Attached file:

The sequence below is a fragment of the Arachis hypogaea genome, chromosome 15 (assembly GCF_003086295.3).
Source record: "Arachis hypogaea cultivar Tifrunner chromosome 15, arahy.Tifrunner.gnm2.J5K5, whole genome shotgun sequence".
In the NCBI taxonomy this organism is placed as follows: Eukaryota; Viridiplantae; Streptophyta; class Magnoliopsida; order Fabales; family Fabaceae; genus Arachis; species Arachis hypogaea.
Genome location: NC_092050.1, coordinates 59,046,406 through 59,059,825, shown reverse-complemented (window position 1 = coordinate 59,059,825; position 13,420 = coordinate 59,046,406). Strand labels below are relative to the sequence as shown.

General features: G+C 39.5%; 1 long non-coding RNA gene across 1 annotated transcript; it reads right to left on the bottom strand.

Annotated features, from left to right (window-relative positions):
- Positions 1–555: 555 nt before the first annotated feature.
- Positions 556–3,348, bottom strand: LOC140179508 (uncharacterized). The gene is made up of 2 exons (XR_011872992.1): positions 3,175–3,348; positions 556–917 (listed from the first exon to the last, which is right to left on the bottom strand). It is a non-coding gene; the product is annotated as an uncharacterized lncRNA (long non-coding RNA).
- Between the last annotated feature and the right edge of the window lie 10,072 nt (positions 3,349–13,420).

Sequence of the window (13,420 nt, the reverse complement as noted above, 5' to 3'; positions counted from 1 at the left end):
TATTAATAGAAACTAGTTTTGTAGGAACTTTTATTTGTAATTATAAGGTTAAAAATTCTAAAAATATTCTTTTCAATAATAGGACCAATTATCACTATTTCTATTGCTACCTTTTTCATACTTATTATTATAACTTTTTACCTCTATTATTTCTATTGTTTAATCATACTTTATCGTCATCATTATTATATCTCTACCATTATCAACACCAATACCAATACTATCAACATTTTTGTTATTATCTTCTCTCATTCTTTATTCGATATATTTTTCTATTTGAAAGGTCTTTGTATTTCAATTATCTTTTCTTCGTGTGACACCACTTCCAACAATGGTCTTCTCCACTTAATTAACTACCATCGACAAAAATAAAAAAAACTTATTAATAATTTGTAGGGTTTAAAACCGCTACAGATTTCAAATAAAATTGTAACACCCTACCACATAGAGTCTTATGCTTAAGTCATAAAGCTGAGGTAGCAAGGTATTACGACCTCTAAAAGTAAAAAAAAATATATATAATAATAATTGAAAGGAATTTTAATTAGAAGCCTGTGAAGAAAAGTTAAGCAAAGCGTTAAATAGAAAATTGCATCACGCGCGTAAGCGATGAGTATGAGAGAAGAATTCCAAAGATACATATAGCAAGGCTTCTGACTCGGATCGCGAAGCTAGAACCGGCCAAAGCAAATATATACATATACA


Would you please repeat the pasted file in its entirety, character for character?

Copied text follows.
The sequence below is a fragment of the Arachis hypogaea genome, chromosome 15 (assembly GCF_003086295.3).
Source record: "Arachis hypogaea cultivar Tifrunner chromosome 15, arahy.Tifrunner.gnm2.J5K5, whole genome shotgun sequence".
In the NCBI taxonomy this organism is placed as follows: Eukaryota; Viridiplantae; Streptophyta; class Magnoliopsida; order Fabales; family Fabaceae; genus Arachis; species Arachis hypogaea.
Genome location: NC_092050.1, coordinates 59,046,406 through 59,059,825, shown reverse-complemented (window position 1 = coordinate 59,059,825; position 13,420 = coordinate 59,046,406). Strand labels below are relative to the sequence as shown.

General features: G+C 39.5%; 1 long non-coding RNA gene across 1 annotated transcript; it reads right to left on the bottom strand.

Annotated features, from left to right (window-relative positions):
- Positions 1–555: 555 nt before the first annotated feature.
- Positions 556–3,348, bottom strand: LOC140179508 (uncharacterized). The gene is made up of 2 exons (XR_011872992.1): positions 3,175–3,348; positions 556–917 (listed from the first exon to the last, which is right to left on the bottom strand). It is a non-coding gene; the product is annotated as an uncharacterized lncRNA (long non-coding RNA).
- Between the last annotated feature and the right edge of the window lie 10,072 nt (positions 3,349–13,420).

Sequence of the window (13,420 nt, the reverse complement as noted above, 5' to 3'; positions counted from 1 at the left end):
TATTAATAGAAACTAGTTTTGTAGGAACTTTTATTTGTAATTATAAGGTTAAAAATTCTAAAAATATTCTTTTCAATAATAGGACCAATTATCACTATTTCTATTGCTACCTTTTTCATACTTATTATTATAACTTTTTACCTCTATTATTTCTATTGTTTAATCATACTTTATCGTCATCATTATTATATCTCTACCATTATCAACACCAATACCAATACTATCAACATTTTTGTTATTATCTTCTCTCATTCTTTATTCGATATATTTTTCTATTTGAAAGGTCTTTGTATTTCAATTATCTTTTCTTCGTGTGACACCACTTCCAACAATGGTCTTCTCCACTTAATTAACTACCATCGACAAAAATAAAAAAAACTTATTAATAATTTGTAGGGTTTAAAACCGCTACAGATTTCAAATAAAATTGTAACACCCTACCACATAGAGTCTTATGCTTAAGTCATAAAGCTGAGGTAGCAAGGTATTACGACCTCTAAAAGTAAAAAAAAATATATATAATAATAATTGAAAGGAATTTTAATTAGAAGCCTGTGAAGAAAAGTTAAGCAAAGCGTTAAATAGAAAATTGCATCACGCGCGTAAGCGATGAGTATGAGAGAAGAATTCCAAAGATACATATAGCAAGGCTTCTGACTCGGATCGCGAAGCTAGAACCGGCCAAAGCAAATATATACATATACA